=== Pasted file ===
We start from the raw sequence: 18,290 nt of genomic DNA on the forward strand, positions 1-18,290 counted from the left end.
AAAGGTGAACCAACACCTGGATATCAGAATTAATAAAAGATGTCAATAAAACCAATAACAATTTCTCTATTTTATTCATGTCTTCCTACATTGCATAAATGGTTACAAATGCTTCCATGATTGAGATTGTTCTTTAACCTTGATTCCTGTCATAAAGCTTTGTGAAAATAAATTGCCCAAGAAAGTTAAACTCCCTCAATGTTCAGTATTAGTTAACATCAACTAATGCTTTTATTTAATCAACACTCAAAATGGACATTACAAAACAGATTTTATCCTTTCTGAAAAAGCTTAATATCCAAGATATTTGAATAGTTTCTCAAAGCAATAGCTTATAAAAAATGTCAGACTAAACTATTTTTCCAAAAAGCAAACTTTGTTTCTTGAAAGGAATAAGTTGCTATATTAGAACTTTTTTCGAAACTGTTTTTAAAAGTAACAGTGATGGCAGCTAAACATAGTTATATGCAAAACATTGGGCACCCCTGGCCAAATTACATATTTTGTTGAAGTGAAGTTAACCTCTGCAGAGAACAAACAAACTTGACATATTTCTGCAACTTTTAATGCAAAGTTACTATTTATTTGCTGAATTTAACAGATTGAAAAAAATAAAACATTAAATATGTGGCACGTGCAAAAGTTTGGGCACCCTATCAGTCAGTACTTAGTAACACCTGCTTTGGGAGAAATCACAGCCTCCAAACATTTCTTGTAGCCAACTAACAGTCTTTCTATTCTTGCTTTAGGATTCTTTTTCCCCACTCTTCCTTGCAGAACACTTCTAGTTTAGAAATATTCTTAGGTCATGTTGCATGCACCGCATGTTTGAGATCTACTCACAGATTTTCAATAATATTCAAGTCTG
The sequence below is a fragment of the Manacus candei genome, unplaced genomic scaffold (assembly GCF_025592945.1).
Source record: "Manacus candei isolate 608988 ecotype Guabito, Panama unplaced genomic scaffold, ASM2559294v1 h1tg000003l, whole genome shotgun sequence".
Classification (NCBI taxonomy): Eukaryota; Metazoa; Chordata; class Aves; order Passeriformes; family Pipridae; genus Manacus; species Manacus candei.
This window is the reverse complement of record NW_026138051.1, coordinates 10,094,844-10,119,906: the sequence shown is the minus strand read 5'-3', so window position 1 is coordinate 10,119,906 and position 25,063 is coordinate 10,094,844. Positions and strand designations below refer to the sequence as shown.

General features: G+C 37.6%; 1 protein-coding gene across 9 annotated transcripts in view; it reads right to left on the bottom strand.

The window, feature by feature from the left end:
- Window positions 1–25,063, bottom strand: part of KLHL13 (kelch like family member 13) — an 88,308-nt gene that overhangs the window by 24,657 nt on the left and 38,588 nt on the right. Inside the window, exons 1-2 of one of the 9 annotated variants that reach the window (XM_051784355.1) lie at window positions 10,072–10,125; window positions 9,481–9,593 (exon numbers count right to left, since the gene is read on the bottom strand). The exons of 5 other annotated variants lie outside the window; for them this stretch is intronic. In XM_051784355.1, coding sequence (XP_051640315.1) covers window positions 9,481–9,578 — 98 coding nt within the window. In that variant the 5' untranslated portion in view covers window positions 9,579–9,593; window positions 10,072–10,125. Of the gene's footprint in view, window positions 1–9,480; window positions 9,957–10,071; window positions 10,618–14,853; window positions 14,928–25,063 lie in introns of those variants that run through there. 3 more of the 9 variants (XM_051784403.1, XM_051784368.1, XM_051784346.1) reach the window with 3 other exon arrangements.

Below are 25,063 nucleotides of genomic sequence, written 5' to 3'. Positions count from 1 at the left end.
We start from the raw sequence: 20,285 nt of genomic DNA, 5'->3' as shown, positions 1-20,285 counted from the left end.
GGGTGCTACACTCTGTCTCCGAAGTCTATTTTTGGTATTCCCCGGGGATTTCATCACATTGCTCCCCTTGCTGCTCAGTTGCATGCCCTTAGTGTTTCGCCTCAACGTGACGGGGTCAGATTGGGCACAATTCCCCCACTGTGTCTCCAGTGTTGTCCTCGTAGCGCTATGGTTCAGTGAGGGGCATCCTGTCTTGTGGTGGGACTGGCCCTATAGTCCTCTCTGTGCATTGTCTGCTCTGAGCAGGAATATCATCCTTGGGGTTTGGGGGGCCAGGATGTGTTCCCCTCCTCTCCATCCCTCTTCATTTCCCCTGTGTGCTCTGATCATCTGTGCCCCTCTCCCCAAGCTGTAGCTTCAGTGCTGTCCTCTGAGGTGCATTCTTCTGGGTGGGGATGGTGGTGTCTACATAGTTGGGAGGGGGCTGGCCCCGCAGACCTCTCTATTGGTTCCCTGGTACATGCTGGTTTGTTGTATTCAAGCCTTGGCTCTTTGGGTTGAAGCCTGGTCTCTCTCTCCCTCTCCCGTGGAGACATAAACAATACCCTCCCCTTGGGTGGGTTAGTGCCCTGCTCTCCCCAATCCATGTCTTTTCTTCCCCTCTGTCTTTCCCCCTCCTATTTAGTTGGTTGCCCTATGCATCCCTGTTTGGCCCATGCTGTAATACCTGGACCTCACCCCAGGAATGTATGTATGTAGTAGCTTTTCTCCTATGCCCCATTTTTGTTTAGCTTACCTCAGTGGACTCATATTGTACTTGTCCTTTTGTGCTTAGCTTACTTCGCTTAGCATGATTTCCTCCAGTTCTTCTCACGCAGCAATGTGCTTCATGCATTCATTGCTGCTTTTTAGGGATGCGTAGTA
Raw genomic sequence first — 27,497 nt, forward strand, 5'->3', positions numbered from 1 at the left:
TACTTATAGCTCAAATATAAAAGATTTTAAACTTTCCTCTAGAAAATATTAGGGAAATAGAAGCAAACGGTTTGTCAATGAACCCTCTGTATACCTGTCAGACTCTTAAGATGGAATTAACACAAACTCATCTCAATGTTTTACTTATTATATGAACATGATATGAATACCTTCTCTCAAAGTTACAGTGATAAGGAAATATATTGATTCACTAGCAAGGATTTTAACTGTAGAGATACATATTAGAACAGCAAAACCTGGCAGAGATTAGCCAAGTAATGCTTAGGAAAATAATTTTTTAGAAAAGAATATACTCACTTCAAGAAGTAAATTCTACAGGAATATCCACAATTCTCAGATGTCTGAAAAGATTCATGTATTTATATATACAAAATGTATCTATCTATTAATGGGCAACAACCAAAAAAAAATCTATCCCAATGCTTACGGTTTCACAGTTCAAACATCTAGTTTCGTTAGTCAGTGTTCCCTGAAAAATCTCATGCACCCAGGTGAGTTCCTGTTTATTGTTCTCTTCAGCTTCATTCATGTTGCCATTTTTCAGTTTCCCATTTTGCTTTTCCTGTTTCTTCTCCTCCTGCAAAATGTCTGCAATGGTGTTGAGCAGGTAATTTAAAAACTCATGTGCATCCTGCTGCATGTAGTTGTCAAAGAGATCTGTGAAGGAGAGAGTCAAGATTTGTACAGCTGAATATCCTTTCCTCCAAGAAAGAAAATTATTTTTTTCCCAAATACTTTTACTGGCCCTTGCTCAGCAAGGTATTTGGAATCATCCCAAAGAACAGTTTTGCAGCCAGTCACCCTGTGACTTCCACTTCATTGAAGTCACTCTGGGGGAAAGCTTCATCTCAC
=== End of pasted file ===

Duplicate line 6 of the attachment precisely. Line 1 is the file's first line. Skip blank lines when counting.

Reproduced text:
This window is the reverse complement of record NW_026138051.1, coordinates 10,094,844-10,119,906: the sequence shown is the minus strand read 5'-3', so window position 1 is coordinate 10,119,906 and position 25,063 is coordinate 10,094,844. Positions and strand designations below refer to the sequence as shown.